What is in store for the future of work?
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What is in store for the future of work?

7 Sep 2018454 Views

As Future of Work Week draws to a close, we look back on some of the fascinating things we learned about what’s coming down the line for workers.

We’re finishing off Future of Work Week here in the Careers section, and throughout the week we’ve been treated to some fascinating and excellent pieces about what lies in store for the workplace.

We asked some of the top employers such as eShopWorld, Mastercard, Accenture, Globoforce, EY and PwC what the future of work means for the average employee. Better customer interactions, more career flexibility and more passion apparently lie in store – and it sounds pretty great, to be honest.

We also spoke to Vinod Madan, a software engineer at Globoforce, about the importance of problem-solving and continuous learning in his role.

Indeed, software engineer is probably the first job you think of when you imagine someone working in a tech company. It would be unwise, however, to forget about sales staff such as Annika Gunzenhäuser, who told us about what it’s like to work for New Relic.

If you’re excited about future possibilities and want to take things one step further, we compiled a list of companies hiring that are helping to form the future of work.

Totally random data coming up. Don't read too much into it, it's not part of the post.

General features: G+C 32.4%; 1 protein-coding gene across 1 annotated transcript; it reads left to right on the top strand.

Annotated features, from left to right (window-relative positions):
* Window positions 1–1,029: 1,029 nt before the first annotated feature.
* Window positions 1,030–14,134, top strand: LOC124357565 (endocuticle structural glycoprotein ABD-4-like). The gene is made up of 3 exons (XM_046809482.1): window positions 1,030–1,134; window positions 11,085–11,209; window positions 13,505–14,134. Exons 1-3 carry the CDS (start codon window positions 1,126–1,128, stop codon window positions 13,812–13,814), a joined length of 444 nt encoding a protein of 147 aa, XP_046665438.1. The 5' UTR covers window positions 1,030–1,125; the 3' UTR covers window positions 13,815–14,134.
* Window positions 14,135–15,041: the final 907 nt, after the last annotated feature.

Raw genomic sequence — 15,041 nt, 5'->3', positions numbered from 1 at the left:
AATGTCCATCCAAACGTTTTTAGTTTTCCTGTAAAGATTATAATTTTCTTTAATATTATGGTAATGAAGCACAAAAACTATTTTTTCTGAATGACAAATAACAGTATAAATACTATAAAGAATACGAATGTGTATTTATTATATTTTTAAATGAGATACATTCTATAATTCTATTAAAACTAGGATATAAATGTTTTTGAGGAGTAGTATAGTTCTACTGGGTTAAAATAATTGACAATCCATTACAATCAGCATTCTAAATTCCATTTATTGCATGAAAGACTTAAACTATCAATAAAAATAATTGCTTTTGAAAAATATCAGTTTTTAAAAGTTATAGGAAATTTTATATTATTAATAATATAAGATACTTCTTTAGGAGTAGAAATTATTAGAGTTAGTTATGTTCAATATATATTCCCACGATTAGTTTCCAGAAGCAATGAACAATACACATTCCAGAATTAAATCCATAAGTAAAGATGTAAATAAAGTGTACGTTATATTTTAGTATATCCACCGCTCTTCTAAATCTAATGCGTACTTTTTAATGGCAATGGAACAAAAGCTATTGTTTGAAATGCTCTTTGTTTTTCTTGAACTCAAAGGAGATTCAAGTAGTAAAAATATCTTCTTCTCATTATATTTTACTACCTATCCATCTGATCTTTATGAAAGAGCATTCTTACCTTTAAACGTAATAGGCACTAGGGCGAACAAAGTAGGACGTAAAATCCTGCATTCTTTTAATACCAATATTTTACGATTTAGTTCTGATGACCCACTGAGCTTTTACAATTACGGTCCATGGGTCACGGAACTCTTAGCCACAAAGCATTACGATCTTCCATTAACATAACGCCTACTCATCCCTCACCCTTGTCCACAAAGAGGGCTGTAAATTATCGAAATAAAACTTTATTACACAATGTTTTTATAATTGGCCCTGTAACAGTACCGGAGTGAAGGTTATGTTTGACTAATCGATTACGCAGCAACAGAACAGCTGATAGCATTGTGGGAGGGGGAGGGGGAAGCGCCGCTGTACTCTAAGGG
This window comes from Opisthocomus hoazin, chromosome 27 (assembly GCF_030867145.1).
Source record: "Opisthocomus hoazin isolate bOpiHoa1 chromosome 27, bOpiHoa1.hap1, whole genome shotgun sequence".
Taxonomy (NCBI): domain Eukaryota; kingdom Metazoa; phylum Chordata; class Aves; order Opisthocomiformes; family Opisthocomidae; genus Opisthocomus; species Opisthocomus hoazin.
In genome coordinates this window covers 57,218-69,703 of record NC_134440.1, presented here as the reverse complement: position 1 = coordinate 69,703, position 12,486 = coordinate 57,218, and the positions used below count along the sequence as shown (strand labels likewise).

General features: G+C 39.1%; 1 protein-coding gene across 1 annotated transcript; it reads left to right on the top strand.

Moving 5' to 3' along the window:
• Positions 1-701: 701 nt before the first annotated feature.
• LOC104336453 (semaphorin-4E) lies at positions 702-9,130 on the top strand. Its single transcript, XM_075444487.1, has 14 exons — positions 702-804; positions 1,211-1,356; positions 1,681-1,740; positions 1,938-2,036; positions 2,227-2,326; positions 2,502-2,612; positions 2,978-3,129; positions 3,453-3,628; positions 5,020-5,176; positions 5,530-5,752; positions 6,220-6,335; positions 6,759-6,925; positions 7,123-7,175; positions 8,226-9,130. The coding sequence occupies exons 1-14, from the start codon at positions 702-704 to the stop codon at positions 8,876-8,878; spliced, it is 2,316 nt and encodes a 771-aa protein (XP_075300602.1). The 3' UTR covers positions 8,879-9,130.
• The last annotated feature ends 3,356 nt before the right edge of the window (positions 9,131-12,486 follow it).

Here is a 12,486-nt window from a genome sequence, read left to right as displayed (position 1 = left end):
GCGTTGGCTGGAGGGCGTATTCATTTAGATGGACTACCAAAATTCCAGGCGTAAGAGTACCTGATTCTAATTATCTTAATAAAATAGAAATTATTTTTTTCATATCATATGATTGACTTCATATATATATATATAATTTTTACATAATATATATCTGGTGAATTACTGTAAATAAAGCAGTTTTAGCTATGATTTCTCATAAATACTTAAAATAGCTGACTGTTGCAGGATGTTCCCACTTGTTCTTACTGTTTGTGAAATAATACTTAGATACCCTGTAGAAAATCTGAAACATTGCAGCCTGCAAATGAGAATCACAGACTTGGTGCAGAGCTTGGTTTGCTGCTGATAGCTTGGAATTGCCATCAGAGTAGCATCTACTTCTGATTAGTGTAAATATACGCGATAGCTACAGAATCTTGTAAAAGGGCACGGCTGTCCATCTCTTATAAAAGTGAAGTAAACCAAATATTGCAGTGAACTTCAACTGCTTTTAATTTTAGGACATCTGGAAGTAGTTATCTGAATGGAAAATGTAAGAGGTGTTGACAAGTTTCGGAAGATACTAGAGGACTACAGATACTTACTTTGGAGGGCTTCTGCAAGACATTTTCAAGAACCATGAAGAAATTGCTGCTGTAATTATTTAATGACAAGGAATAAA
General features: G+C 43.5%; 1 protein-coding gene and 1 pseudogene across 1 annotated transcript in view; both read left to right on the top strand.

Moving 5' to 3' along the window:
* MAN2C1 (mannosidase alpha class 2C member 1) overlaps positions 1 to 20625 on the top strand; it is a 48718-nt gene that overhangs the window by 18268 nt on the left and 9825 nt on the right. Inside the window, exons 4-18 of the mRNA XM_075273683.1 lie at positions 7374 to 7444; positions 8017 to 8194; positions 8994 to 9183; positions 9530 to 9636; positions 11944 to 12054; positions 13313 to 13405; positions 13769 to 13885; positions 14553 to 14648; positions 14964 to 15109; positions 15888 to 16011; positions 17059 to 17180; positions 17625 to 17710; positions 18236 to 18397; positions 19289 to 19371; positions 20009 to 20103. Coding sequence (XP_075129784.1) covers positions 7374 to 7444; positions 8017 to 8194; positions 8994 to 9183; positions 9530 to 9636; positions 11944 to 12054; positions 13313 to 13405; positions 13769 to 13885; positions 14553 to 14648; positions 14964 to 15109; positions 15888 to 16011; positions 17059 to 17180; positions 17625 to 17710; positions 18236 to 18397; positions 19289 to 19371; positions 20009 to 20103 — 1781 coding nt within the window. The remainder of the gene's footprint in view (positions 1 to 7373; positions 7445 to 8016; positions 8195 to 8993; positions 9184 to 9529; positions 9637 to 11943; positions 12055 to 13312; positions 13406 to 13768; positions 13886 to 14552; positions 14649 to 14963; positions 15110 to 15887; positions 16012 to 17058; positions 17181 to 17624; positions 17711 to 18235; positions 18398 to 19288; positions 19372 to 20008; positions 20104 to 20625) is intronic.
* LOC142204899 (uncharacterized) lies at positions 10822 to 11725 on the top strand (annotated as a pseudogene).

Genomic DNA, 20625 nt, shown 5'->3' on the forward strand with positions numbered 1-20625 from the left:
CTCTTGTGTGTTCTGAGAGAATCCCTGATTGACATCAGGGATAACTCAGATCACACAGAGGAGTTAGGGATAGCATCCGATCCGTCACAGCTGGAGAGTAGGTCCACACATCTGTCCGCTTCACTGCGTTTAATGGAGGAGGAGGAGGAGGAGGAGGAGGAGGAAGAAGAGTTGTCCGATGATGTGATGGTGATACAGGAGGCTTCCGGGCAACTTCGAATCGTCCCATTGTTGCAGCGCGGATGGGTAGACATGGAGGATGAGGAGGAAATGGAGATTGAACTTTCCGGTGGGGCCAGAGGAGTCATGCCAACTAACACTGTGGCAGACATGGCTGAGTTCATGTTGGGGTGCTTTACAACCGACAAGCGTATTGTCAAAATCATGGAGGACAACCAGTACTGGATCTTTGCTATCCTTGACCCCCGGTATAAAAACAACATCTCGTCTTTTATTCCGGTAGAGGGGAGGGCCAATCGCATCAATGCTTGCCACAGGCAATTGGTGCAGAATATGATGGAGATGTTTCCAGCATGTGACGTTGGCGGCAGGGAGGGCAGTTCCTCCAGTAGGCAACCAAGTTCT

If you’re on the hunt for a new job, this really was an excellent week for you. In just one week, more than twice as many jobs were announced (928) than throughout the entirety of August (400).

The week started with a bang with the news that PA Consulting will create 400 jobs in Belfast. Also in Northern Ireland, Danske Bank announced 67 positions in Derry at a new customer protection centre.

The Chanelle Group, a pharma company specialising in veterinary products, confirmed plans to construct new manufacturing facilities in Galway, and with it create 350 roles.

In Cork, BioMarin is set to expand the capabilities of its Shanbally-based facility, taking on 51 employees in the process.

Meanwhile, taxi dispatch software start-up iCabbi will drive economic growth in Dublin with the creation of 60 jobs.

For more on any of these stories, check out the links above.

Eva Short
By Eva Short

Eva Short is a Careers reporter at Silicon Republic who, coincidentally, was raised in Silicon Valley and has been nicknamed a ‘digital native’. Her passions include Pomeranians, witchcraft, skincare, wearing exclusively dark colours and eating. When she’s not writing about tech professionals, she’s working backstage at festivals, yelling at musicians, and amassing a collection of crumpled gig tickets to stick on her wall.

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